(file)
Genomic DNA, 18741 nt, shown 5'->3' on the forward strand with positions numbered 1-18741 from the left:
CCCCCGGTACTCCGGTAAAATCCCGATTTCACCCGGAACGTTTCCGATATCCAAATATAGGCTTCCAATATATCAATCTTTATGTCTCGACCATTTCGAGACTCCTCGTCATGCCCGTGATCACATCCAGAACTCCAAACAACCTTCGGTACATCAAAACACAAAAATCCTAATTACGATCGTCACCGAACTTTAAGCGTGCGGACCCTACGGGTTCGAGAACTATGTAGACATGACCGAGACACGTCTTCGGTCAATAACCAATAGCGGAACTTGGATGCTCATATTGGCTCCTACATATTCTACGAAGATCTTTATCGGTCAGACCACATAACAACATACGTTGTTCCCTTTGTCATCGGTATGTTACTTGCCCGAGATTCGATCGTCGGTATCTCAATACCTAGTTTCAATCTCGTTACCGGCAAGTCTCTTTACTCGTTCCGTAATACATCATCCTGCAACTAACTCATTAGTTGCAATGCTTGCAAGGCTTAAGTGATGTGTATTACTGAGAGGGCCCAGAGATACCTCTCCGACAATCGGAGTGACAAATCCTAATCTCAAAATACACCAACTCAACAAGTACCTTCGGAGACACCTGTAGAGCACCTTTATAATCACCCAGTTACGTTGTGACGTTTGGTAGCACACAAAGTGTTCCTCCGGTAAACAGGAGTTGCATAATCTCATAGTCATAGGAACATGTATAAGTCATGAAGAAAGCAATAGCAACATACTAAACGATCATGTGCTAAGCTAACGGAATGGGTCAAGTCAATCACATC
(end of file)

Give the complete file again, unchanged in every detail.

Genomic DNA, 18741 nt, shown 5'->3' on the forward strand with positions numbered 1-18741 from the left:
CCCCCGGTACTCCGGTAAAATCCCGATTTCACCCGGAACGTTTCCGATATCCAAATATAGGCTTCCAATATATCAATCTTTATGTCTCGACCATTTCGAGACTCCTCGTCATGCCCGTGATCACATCCAGAACTCCAAACAACCTTCGGTACATCAAAACACAAAAATCCTAATTACGATCGTCACCGAACTTTAAGCGTGCGGACCCTACGGGTTCGAGAACTATGTAGACATGACCGAGACACGTCTTCGGTCAATAACCAATAGCGGAACTTGGATGCTCATATTGGCTCCTACATATTCTACGAAGATCTTTATCGGTCAGACCACATAACAACATACGTTGTTCCCTTTGTCATCGGTATGTTACTTGCCCGAGATTCGATCGTCGGTATCTCAATACCTAGTTTCAATCTCGTTACCGGCAAGTCTCTTTACTCGTTCCGTAATACATCATCCTGCAACTAACTCATTAGTTGCAATGCTTGCAAGGCTTAAGTGATGTGTATTACTGAGAGGGCCCAGAGATACCTCTCCGACAATCGGAGTGACAAATCCTAATCTCAAAATACACCAACTCAACAAGTACCTTCGGAGACACCTGTAGAGCACCTTTATAATCACCCAGTTACGTTGTGACGTTTGGTAGCACACAAAGTGTTCCTCCGGTAAACAGGAGTTGCATAATCTCATAGTCATAGGAACATGTATAAGTCATGAAGAAAGCAATAGCAACATACTAAACGATCATGTGCTAAGCTAACGGAATGGGTCAAGTCAATCACATC